Anthony Minghella, the Academy Award-winning director of “The English Patient” whose other acclaimed films include “The Talented Mr. Ripley” and “Cold Mountain,” died Tuesday in London. He was 54.
Minghella died in a London hospital from complications of surgery for tonsil cancer a week earlier, said his spokeswoman, Leslee Dart. He had not been ill before the surgery, she said.
The London-based writer-director’s death came as a shock to his friends and colleagues, who remembered him as a gentle, caring and intelligent man – and an inspiring leader on a film set.
Producer-director Sydney Pollack, Minghella’s partner in the production company Mirage Enterprises, described him in a statement as a “realistic romanticist” and “a sunny soul who exuded a gentleness that should never have been mistaken for lack of tenacity and resolve.”
Minghella was a critically acclaimed playwright and a successful TV writer in England when he wrote and directed his first film, “Truly, Madly, Deeply,” a 1991 British romance starring Juliet Stevenson and Alan Rickman.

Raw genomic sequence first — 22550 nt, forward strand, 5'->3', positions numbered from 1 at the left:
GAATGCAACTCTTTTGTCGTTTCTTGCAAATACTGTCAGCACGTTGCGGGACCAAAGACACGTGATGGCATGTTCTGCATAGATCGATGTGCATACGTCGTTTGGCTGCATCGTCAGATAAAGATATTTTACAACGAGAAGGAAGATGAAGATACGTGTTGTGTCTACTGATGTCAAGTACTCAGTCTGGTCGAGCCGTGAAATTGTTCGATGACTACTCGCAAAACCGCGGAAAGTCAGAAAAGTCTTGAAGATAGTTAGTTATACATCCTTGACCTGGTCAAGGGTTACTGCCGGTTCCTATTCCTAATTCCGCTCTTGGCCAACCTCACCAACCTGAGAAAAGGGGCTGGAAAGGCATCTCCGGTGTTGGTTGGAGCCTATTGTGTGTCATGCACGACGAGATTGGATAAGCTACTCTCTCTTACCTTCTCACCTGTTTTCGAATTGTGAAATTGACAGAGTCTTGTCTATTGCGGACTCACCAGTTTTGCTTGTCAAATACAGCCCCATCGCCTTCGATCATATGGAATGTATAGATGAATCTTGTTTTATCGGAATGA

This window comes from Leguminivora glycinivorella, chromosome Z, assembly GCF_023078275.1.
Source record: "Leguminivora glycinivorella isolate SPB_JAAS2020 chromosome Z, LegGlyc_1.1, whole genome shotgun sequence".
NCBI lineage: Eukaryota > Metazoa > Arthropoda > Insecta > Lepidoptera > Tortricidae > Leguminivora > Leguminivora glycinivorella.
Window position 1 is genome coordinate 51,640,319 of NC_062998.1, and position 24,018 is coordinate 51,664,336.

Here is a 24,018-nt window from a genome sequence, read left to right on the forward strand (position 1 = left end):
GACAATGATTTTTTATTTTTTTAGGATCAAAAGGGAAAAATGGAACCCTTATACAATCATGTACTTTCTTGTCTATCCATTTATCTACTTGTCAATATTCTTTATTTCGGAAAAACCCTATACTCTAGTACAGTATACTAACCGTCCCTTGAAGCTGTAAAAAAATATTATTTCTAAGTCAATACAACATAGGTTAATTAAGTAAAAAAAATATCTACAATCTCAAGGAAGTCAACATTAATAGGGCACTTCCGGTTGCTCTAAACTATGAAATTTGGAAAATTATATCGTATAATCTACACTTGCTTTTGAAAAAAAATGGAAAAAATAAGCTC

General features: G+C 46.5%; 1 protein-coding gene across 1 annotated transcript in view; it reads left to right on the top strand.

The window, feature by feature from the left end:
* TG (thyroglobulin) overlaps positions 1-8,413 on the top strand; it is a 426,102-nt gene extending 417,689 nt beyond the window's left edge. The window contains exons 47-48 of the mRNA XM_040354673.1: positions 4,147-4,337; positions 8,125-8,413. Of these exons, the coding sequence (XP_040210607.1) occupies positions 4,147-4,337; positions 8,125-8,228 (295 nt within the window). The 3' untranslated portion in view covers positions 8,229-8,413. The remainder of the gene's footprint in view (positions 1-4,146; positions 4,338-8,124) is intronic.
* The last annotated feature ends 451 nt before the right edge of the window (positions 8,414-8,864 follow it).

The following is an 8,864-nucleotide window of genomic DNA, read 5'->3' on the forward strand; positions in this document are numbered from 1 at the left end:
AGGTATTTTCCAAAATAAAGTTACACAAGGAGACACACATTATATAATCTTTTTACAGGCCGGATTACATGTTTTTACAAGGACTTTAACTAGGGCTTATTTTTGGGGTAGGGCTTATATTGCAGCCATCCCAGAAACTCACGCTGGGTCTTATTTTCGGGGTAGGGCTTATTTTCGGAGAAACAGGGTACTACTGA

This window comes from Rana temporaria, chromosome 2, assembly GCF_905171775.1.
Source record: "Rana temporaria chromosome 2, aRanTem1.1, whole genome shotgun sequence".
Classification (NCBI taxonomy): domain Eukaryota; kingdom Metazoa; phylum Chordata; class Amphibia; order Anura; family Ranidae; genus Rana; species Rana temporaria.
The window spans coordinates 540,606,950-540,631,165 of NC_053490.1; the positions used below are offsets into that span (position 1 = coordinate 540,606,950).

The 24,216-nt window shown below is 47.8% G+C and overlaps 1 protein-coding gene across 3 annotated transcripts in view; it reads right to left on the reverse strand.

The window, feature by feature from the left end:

That was followed by “Mr. Wonderful,” a 1993 comedy romance starring Matt Dillon and Annabella Sciorra.
Then came “The English Patient,” the 1996 World War II romantic epic that, as a London Independent writer once observed, “opened every door in Hollywood to Minghella.”
The film swept the Academy Awards, winning nine of the 12 categories it was nominated for, including director, picture and supporting actress for Juliette Binoche.
“Anthony possessed a sensitivity and alertness to the actor’s process that very few directors have,” Ralph Fiennes, who co-starred in “The English Patient,” said in a statement. “He directed most of ‘The English Patient’ with an ankle in plaster, never losing his gentle humor and precision. He delighted in the contribution of everyone – he was a true collaborator.”